The youngest of three girls, Rowena’s father had been a prisoner in Colditz during WWII.  He never spoke about it (as I mentioned earlier!) but he was a formidable man and he expected his daughters to behave and dress as young ladies.  He hated girls wearing trousers and thus, I remember, always having to wear a skirt – at least, when we went anywhere.  The Drawing Room at Chapel House was vast with huge windows framing the view stretching into the distance, wooden floors scattered with faded rugs and … the record player over by the far wall which, in those days, was a piece of furniture in itself, like a cabinet on four legs with a lid, its true purpose disguised.  Suffice to say, Rowena’s father loved The Seekers and the voice of Judith Durham was a constant.  The Seekers Greatest Hits original LP – Judith Durham in her long dress, the three men in jackets and ties on the sleeve – remains a treasured possession.  Their songs, too, were forever beloved by Pop … just something else he and I shared.  I can still hear my mother’s words to him in the conservatory as he pulled their CD from the shelf: ‘Why are you listening to that sentimental ‘rubbish’ again?’!  The thing is, Judith Durham was supposed be immortal …

Olivia Newton-John, too.  Just three days later.  I remember her, first, on the Cliff Richard Show in the early Seventies.  Once again, in her long dresses, she was stunning with cheekbones to die for and a smile which positively lit up her beautiful big eyes.  It was so obvious Cliff was besotted!  I remember going to see him in concert at the Caird Hall, Dundee around that time and she was with him.  A few years before Grease which would catapult her to stratospheric fame in the summer of 1978.  That October marked the start of Second Year at Edinburgh University for me, one of the best times of my life, and these songs were/are intrinsic.  So sad.  She meant so much to so many and her courage in her long battle against cancer is only matched by her beauty, inside and out.  RIP Olivia.  Ironically, on more than one occasion hearing her death announced, it was said that the cause of her death had not yet been confirmed.  Seriously?  She had been fighting cancer for thirty years!  Amazing how, over the past two years, there was no hesitancy in declaring Covid the cause of every death, regardless.

I warned it was all doom and gloom but I have scarcely touched the surface.  I need to address the potential ‘stitch-up’ of Donald Trump, first and foremost, then there’s the sinister inertia of our government (even though we don’t actually have one right now) with regard to any meaningful attempt to address the ludicrous rising energy cap, followed by the felling of Salman Rushdie whose only crime was exercising his right to free speech.  Oh, boy!  Descending, it’s back to ‘woke’ and Lisa Kudrow’s talk of the need to ‘unburden’ herself following the lack of diversity in Friends – and to think I thought she was the most sane!  No wonder I’m turning to a microphone – quicker than typing …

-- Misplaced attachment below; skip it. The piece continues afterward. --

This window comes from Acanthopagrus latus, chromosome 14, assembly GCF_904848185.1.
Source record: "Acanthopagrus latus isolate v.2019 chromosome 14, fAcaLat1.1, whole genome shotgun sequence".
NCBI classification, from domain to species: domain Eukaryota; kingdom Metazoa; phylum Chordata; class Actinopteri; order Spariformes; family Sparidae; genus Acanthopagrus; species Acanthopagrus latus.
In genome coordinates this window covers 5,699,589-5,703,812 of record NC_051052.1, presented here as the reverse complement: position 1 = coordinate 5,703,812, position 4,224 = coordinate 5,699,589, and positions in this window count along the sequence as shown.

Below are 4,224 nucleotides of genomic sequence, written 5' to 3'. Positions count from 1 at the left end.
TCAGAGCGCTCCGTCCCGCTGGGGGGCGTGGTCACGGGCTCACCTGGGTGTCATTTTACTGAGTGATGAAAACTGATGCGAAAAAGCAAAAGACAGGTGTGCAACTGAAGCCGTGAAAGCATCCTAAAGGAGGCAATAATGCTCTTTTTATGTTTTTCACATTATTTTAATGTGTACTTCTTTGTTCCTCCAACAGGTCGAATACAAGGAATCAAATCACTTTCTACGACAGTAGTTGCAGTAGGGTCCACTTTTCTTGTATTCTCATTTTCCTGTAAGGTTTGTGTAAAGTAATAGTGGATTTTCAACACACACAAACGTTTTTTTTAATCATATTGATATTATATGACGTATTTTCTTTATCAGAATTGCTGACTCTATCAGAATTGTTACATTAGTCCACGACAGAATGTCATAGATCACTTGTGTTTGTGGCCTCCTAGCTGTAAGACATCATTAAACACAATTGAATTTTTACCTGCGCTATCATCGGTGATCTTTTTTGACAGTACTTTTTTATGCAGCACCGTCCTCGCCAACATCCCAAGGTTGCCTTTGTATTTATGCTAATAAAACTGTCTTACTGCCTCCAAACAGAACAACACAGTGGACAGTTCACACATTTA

Manny, you still with me?  Thought I’d end on a funny note – my recent trip in a Wrangler with a complete stranger.  Yes, popping down to Crail for lunch last Monday, we were walking back to the car when we spotted a white Wrangler parked outside the Eco shop.  The guy was packing bags into the back so I went over to talk to him – well, ask him about it.  Most accommodating, he told us to take a look around the car as he went back into the shop.  Doors open, phone sitting there, bags in the back, he must have thought we were trustworthy!  Anyway, back he came and asked if I’d like to go for a drive?  I shook my head and thanked him but Manny and Becca told me to go so … I handed them my bag, containing my phone, and jumped (humour me!) into the passenger seat.  Off we went – and went, and went!  No idea about this guy – about my age, I think – it was, then, I realised the error of my ways: middle of nowhere with a strange guy and no phone!  Reaching the golf course, however, we turned round and I concealed a sigh of relief.  He was lovely and, in fact, collecting bags to deliver to the local Food Bank!  Honestly, this cesspit of a world has trained us to tarnish everyone with the same brush and there are still genuine, good people – few and far between, admittedly, but there are.  Suffice to say, I was returned safely by a guy whose name I am none the wiser and Becca and Manny merely added it to my repertoire.

Always said that I want my epitaph to be ‘She was never boring’.  Tick.

I would rather die of passion than of boredom.’

Vincent van Gogh

I hear you!

This is Trish, signing off – eventually.   Even I can’t bear to check it over …  Apologies.